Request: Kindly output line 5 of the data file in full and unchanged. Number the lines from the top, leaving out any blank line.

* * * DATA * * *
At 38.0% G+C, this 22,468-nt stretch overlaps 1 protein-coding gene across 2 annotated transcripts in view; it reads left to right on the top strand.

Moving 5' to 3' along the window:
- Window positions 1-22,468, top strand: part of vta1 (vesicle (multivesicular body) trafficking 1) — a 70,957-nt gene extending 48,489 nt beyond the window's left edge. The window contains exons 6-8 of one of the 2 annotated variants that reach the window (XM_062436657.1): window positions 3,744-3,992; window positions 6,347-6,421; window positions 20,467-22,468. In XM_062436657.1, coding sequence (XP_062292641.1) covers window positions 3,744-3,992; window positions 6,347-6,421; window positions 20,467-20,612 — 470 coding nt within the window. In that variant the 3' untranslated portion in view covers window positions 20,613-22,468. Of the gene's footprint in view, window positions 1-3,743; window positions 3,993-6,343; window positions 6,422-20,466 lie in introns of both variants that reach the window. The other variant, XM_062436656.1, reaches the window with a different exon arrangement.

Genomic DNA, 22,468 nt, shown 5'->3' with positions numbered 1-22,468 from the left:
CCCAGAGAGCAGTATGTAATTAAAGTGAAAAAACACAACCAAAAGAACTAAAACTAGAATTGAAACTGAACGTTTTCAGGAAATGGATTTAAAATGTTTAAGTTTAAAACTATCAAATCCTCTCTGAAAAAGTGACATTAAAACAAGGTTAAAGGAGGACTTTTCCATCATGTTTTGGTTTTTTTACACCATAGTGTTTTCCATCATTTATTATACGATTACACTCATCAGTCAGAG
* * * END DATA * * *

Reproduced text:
CCCAGAGAGCAGTATGTAATTAAAGTGAAAAAACACAACCAAAAGAACTAAAACTAGAATTGAAACTGAACGTTTTCAGGAAATGGATTTAAAATGTTTAAGTTTAAAACTATCAAATCCTCTCTGAAAAAGTGACATTAAAACAAGGTTAAAGGAGGACTTTTCCATCATGTTTTGGTTTTTTTACACCATAGTGTTTTCCATCATTTATTATACGATTACACTCATCAGTCAGAG